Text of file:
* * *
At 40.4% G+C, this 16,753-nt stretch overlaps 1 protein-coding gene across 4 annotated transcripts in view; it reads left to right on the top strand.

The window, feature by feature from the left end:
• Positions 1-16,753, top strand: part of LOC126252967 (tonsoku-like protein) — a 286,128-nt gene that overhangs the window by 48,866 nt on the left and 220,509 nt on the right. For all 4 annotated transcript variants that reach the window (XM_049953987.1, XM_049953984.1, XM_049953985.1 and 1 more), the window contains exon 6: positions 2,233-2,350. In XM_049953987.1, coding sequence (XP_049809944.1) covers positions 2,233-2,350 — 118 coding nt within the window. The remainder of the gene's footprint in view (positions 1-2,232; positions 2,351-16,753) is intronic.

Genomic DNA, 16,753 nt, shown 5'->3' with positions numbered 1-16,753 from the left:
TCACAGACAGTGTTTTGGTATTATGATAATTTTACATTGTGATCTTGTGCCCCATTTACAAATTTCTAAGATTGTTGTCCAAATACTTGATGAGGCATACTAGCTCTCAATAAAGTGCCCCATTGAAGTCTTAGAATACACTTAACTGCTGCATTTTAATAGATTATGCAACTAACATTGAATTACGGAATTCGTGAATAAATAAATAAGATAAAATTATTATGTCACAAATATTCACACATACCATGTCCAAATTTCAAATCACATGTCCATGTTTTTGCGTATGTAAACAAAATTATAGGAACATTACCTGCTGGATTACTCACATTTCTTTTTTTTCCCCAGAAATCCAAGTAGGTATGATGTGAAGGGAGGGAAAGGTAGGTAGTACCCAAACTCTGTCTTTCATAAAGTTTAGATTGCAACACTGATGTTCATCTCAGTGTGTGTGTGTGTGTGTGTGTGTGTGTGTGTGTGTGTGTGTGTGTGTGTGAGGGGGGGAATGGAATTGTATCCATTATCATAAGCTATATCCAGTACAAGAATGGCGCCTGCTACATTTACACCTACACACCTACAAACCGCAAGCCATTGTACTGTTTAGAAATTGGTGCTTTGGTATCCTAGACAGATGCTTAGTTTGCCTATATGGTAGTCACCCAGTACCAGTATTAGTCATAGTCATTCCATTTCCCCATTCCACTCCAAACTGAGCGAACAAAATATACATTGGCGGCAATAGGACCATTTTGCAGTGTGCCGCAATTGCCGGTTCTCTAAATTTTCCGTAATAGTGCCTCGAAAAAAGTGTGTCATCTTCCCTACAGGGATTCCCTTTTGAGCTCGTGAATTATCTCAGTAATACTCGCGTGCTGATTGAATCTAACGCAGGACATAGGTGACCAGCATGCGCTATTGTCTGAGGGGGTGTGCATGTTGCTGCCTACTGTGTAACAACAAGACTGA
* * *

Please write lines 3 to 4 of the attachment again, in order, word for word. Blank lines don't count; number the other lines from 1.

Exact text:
• Positions 1-16,753, top strand: part of LOC126252967 (tonsoku-like protein) — a 286,128-nt gene that overhangs the window by 48,866 nt on the left and 220,509 nt on the right. For all 4 annotated transcript variants that reach the window (XM_049953987.1, XM_049953984.1, XM_049953985.1 and 1 more), the window contains exon 6: positions 2,233-2,350. In XM_049953987.1, coding sequence (XP_049809944.1) covers positions 2,233-2,350 — 118 coding nt within the window. The remainder of the gene's footprint in view (positions 1-2,232; positions 2,351-16,753) is intronic.

Genomic DNA, 16,753 nt, shown 5'->3' with positions numbered 1-16,753 from the left: